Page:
Laura’s friendly demeanor makes visitors feel comfortable. “I see people in the park and say, ‘Hi,’ and find out where they are from and I just start telling them about the park…maybe the age of the buildings,” she said.

One of the most entertaining observations she has made about visitors are their comments about the hand water pump on the back porch of the 1878 Laramore-Lyman House, a two-story structure constructed with 1-inch-by-12-inch boards standing vertically.

“Oh, look, they must be rich because they have a pump on the porch,” visitors say.

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Laura Huddleson shows how school children would have ladled drinking water from a common bucket in the Fresno Flat Museum’s school display. Debbie Sebastian Special to the Sierra Star

The house would be over water with a pump there,” Laura replies. “We have the pump there so children visiting the park can work the pump to see what it was like to have to pump your own water.”

Many school groups visit the museum and park, especially second-fourth graders, who get a peak into what life was like more than 100 years ago as they study California history. They come from local schools, Fresno, Madera and Salinas and senior citizen bus tours also schedule visits to the park and museum.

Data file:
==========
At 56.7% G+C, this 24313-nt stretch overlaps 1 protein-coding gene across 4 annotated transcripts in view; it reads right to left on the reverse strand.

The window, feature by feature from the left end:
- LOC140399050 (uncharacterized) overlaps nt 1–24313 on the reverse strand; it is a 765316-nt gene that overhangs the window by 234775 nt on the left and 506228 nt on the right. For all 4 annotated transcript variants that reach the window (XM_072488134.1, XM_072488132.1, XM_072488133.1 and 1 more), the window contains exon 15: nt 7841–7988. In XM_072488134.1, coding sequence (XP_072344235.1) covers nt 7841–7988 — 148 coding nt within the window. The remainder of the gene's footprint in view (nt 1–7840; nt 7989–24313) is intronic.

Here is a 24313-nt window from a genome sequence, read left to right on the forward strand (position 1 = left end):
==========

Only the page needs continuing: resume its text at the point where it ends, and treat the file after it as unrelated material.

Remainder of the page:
“Every three or four years, a group of about 20 members of the Taylor family show up,” said Laura. They visit the circa 1870 two-pen, dogtrot design Taylor Log House, the oldest building at the park. The family members want Laura to tell them a story about the family and she, likewise, wants them to tell a story they remember so that over the years many bits and pieces of the history of the family have been shared. One year, the 90 plus-year-old grandson of Boots Taylor, one of the area’s first forest rangers, stopped by taking time to visit with Laura.

About 13-14 years ago, a man visiting the park commented to Laura about the blacksmith shop on the property. “That is the old blacksmith shop,” he said. “I lived next door to it [when it was located in Fresno Flats on Road 425 B].